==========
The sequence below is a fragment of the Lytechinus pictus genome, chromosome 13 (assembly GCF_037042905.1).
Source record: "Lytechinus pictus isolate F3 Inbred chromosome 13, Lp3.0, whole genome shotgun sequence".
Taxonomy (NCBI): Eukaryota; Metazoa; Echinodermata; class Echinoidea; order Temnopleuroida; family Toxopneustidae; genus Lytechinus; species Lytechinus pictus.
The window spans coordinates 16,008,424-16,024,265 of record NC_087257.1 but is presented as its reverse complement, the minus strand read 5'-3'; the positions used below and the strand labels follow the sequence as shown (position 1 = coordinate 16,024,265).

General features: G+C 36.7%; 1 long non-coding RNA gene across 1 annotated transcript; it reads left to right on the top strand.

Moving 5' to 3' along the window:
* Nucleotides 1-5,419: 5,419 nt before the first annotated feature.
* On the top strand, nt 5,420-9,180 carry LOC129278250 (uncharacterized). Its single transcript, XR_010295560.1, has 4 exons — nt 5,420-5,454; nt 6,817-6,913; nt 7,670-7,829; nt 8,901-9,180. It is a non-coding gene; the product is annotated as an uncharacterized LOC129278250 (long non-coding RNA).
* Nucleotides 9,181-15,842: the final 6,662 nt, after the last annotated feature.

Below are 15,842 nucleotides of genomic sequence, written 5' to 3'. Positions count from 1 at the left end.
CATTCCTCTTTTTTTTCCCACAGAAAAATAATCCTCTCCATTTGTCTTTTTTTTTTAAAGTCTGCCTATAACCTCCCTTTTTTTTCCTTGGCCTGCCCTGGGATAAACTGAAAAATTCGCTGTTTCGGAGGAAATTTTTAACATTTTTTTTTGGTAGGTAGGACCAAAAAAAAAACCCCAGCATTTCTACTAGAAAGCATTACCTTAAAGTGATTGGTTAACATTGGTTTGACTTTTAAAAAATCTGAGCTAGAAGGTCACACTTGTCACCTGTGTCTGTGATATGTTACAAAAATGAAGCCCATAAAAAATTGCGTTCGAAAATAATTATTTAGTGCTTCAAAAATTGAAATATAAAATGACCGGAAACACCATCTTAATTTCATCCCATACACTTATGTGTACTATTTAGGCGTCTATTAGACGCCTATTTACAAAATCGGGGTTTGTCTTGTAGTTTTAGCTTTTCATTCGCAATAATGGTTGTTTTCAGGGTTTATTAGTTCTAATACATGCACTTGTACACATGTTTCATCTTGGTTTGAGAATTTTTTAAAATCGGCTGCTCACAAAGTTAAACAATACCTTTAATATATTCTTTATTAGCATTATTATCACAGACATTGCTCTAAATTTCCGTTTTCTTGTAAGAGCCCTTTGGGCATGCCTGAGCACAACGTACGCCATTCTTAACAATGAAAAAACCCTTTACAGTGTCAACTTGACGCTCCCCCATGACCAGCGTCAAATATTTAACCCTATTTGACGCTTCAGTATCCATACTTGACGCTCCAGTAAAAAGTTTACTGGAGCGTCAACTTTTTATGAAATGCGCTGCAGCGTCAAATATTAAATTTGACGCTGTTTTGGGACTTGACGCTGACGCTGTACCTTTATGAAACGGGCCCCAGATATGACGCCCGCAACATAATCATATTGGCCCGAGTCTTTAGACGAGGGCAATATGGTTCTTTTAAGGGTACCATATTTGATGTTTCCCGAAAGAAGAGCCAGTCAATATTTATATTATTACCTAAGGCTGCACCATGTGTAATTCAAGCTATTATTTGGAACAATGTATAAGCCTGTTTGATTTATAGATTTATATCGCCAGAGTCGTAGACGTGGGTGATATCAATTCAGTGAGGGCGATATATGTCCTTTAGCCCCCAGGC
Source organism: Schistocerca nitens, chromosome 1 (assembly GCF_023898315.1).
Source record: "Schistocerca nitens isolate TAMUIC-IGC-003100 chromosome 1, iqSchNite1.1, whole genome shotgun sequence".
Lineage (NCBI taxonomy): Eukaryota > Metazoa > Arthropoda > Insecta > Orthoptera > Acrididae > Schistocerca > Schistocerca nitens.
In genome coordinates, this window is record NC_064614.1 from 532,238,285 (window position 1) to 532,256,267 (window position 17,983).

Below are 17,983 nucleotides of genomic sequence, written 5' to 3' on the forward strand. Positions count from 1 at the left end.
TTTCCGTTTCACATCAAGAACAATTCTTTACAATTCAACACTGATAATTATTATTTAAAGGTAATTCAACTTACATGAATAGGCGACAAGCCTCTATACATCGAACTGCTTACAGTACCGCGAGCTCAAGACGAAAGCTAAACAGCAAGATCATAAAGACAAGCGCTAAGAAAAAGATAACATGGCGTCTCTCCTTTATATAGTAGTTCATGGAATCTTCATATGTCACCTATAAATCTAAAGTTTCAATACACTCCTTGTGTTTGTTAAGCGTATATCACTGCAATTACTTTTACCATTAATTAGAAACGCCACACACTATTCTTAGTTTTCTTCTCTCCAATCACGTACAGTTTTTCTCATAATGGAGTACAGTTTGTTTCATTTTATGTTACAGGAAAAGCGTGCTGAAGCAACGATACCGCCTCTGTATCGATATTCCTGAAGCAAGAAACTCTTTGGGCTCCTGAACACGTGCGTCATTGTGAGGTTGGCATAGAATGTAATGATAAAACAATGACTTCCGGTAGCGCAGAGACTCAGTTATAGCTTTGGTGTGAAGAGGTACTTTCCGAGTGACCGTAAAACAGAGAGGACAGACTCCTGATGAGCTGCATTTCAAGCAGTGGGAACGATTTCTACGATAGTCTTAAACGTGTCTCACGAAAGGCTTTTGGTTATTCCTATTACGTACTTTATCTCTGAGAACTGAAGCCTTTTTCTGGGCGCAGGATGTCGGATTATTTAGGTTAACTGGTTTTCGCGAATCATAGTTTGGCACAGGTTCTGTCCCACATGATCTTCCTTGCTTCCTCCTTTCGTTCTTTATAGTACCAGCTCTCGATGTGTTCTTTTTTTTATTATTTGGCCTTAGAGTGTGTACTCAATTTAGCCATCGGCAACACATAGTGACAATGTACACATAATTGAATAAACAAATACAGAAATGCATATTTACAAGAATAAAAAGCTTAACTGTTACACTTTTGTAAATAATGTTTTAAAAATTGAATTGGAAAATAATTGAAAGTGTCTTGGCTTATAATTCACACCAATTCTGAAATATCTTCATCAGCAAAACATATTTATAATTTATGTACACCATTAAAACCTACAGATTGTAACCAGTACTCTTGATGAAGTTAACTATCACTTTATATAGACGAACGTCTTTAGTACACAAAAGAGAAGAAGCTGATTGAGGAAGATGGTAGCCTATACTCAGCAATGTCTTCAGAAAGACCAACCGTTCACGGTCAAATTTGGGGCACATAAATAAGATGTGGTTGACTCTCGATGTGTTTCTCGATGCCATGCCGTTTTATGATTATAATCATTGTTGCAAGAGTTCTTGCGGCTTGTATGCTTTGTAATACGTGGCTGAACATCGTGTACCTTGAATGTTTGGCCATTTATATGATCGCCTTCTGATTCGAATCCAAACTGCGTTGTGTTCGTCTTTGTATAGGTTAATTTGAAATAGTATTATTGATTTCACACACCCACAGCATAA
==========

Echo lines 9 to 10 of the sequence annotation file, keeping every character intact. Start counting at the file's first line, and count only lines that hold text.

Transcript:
* Nucleotides 9,181-15,842: the final 6,662 nt, after the last annotated feature.

Below are 15,842 nucleotides of genomic sequence, written 5' to 3'. Positions count from 1 at the left end.